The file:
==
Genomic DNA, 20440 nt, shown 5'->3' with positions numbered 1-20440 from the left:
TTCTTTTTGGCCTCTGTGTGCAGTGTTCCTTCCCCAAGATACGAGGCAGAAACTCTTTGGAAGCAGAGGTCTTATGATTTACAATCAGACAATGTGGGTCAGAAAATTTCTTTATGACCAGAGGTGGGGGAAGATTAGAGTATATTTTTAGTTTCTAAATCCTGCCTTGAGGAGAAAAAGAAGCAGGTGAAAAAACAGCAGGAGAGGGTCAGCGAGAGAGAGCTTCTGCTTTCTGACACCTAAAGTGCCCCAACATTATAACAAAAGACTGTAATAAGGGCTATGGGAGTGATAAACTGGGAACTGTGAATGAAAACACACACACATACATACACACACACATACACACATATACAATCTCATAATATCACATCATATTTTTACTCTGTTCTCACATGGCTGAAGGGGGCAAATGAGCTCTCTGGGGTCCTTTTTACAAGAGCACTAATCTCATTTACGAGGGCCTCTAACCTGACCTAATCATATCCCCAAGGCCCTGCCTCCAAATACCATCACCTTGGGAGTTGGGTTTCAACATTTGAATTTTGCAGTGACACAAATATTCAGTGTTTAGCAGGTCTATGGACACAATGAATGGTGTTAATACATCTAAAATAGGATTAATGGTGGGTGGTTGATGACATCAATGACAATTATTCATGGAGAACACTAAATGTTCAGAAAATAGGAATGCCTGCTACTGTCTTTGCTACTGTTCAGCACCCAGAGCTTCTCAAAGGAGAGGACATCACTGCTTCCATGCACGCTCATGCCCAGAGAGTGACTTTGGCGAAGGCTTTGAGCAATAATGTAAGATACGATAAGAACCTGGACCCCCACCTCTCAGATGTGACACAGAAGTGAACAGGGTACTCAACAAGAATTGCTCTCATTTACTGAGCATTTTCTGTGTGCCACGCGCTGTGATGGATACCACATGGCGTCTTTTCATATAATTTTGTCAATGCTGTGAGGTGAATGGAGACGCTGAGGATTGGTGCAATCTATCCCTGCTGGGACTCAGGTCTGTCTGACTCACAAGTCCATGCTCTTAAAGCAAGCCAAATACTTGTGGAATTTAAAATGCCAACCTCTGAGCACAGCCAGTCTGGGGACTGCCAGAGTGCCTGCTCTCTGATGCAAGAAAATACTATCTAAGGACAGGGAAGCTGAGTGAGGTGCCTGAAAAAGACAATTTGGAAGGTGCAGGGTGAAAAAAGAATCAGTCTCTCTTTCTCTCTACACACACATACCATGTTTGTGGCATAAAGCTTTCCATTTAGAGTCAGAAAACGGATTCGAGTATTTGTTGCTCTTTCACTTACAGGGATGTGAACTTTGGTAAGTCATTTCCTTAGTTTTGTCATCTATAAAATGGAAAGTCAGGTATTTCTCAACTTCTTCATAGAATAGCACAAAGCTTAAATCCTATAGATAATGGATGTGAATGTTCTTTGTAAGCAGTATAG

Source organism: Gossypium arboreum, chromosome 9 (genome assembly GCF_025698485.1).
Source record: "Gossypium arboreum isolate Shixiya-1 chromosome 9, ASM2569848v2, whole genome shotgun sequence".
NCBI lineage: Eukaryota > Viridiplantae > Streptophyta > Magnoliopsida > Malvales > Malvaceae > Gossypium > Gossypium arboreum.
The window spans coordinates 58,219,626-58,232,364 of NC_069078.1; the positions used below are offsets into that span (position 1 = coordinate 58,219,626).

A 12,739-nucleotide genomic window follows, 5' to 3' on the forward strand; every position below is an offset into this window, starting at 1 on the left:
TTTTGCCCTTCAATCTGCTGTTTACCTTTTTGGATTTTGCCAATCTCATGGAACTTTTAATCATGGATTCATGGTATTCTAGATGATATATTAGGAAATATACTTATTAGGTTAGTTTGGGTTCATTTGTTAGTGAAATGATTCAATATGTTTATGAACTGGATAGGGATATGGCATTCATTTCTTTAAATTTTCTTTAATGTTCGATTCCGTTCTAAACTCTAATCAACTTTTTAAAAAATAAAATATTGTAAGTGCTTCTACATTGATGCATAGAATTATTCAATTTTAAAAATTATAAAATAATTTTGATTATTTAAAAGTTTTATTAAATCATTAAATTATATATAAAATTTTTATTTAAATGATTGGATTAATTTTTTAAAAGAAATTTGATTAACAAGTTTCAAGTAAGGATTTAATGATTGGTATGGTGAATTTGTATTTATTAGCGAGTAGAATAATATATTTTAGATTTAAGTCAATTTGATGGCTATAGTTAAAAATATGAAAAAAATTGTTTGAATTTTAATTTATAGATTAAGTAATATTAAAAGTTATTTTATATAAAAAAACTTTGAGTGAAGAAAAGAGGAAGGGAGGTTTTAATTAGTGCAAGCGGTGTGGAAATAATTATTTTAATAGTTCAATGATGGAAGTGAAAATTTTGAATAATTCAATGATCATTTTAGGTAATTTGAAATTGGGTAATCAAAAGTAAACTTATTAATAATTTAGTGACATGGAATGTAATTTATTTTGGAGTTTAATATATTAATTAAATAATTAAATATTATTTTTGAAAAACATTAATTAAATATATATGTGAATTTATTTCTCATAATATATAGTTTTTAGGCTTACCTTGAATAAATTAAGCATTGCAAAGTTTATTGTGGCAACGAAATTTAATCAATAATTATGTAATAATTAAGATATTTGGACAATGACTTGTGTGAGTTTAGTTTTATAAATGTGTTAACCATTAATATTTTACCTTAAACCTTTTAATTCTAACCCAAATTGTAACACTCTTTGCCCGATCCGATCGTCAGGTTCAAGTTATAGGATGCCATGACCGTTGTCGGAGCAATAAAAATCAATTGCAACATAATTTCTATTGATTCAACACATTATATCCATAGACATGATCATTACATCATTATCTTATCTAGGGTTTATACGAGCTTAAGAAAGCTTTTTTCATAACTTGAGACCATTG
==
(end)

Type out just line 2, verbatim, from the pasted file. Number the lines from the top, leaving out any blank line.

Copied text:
TTCTTTTTGGCCTCTGTGTGCAGTGTTCCTTCCCCAAGATACGAGGCAGAAACTCTTTGGAAGCAGAGGTCTTATGATTTACAATCAGACAATGTGGGTCAGAAAATTTCTTTATGACCAGAGGTGGGGGAAGATTAGAGTATATTTTTAGTTTCTAAATCCTGCCTTGAGGAGAAAAAGAAGCAGGTGAAAAAACAGCAGGAGAGGGTCAGCGAGAGAGAGCTTCTGCTTTCTGACACCTAAAGTGCCCCAACATTATAACAAAAGACTGTAATAAGGGCTATGGGAGTGATAAACTGGGAACTGTGAATGAAAACACACACACATACATACACACACACATACACACATATACAATCTCATAATATCACATCATATTTTTACTCTGTTCTCACATGGCTGAAGGGGGCAAATGAGCTCTCTGGGGTCCTTTTTACAAGAGCACTAATCTCATTTACGAGGGCCTCTAACCTGACCTAATCATATCCCCAAGGCCCTGCCTCCAAATACCATCACCTTGGGAGTTGGGTTTCAACATTTGAATTTTGCAGTGACACAAATATTCAGTGTTTAGCAGGTCTATGGACACAATGAATGGTGTTAATACATCTAAAATAGGATTAATGGTGGGTGGTTGATGACATCAATGACAATTATTCATGGAGAACACTAAATGTTCAGAAAATAGGAATGCCTGCTACTGTCTTTGCTACTGTTCAGCACCCAGAGCTTCTCAAAGGAGAGGACATCACTGCTTCCATGCACGCTCATGCCCAGAGAGTGACTTTGGCGAAGGCTTTGAGCAATAATGTAAGATACGATAAGAACCTGGACCCCCACCTCTCAGATGTGACACAGAAGTGAACAGGGTACTCAACAAGAATTGCTCTCATTTACTGAGCATTTTCTGTGTGCCACGCGCTGTGATGGATACCACATGGCGTCTTTTCATATAATTTTGTCAATGCTGTGAGGTGAATGGAGACGCTGAGGATTGGTGCAATCTATCCCTGCTGGGACTCAGGTCTGTCTGACTCACAAGTCCATGCTCTTAAAGCAAGCCAAATACTTGTGGAATTTAAAATGCCAACCTCTGAGCACAGCCAGTCTGGGGACTGCCAGAGTGCCTGCTCTCTGATGCAAGAAAATACTATCTAAGGACAGGGAAGCTGAGTGAGGTGCCTGAAAAAGACAATTTGGAAGGTGCAGGGTGAAAAAAGAATCAGTCTCTCTTTCTCTCTACACACACATACCATGTTTGTGGCATAAAGCTTTCCATTTAGAGTCAGAAAACGGATTCGAGTATTTGTTGCTCTTTCACTTACAGGGATGTGAACTTTGGTAAGTCATTTCCTTAGTTTTGTCATCTATAAAATGGAAAGTCAGGTATTTCTCAACTTCTTCATAGAATAGCACAAAGCTTAAATCCTATAGATAATGGATGTGAATGTTCTTTGTAAGCAGTATAG